This morning we got a sad note from a famous former hedge fund manager (a friend of the firm who shall remain nameless):

What if the [stock] returns are never positive again? Just a question from a deeply scarred former investor.

Indeed, everywhere one looks there are calls that the stock market and the bond market will have low expected returns.

Logic would suggest that such commentary is “correct;” after all, if prices go up–expected returns go down–and if prices goes down–expected returns go up.

But low expected returns, doesn’t necessarily mean realized low returns, hence the use of the word, “expected.”

Can the stock market double from here?

What if we and all the scared/scarred hedge fund managers (i.e., the so-called pros) are all wrong? What if something “crazy” is on the horizon? Dare we say it — what if this time is “different?”

Consider the world we live in today:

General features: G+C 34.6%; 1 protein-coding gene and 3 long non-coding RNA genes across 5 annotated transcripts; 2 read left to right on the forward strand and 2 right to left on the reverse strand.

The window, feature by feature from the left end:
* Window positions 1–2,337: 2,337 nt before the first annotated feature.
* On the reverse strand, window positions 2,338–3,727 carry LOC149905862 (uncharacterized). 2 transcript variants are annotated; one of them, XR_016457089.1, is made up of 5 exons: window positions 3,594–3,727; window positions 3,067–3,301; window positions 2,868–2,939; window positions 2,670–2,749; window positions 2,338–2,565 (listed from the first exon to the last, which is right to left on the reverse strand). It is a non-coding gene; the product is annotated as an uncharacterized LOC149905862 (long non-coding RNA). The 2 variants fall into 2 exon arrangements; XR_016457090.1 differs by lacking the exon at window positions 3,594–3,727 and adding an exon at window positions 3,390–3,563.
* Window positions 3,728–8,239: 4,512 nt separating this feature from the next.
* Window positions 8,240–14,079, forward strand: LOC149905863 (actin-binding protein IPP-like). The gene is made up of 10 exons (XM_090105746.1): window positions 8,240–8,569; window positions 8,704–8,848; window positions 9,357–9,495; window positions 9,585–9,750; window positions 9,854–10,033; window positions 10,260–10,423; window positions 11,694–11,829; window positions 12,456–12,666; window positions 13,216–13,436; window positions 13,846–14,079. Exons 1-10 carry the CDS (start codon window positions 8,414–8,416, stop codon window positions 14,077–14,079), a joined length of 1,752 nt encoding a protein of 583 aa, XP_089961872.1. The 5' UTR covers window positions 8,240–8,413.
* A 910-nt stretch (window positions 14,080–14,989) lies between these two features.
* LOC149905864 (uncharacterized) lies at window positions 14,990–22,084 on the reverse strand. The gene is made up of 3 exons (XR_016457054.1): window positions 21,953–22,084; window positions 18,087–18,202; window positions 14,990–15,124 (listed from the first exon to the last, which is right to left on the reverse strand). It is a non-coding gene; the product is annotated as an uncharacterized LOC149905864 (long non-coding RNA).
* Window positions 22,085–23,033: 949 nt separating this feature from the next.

• 10-year bond yields are really low and some are even negative.
  • Stock dividend yields are really low (e.g. ~2% on the S&P).
  • Financial repression is in play and hyperinflation bets are likely sucker bets — see this piece we originally wrote in 2011.
  • Most finance professional feel like stocks and bonds are “overvalued” and sentiment is generally “blah.”
  • Much of the investable capital is held by the retiring baby boom generation in search of “yield.”

Now imagine the world in 5 years:

  • 10-year bond yields are flat or negative across the globe. (i.e., not exciting–at all!)
  • Putting money in a bank account has a non-trivial cost of carry (i.e., not a great “feel good” option)
  • Financial repression is in play and banks and insurance companies are structurally non-profitable enterprises.
  • Retiring baby boomers are begging for yield.

What happens in this scenario?

Let’s assume that stock dividend yields seem increasingly attractive to investors and hit 1%.

Did you notice what just happened?

The stock market yield went from 2% to 1% and the stock market just doubled
…and now it might be time to consider investments in gold (without serial numbers), guns, and family compounds.

Note: we have 0% faith in our ability to predict macroeconomic events, but we also recognize that pontificating on these subjects is immensely more entertaining and fulfilling than simply focusing on “all-weather” long-term concepts of value, momentum, and trend-following.

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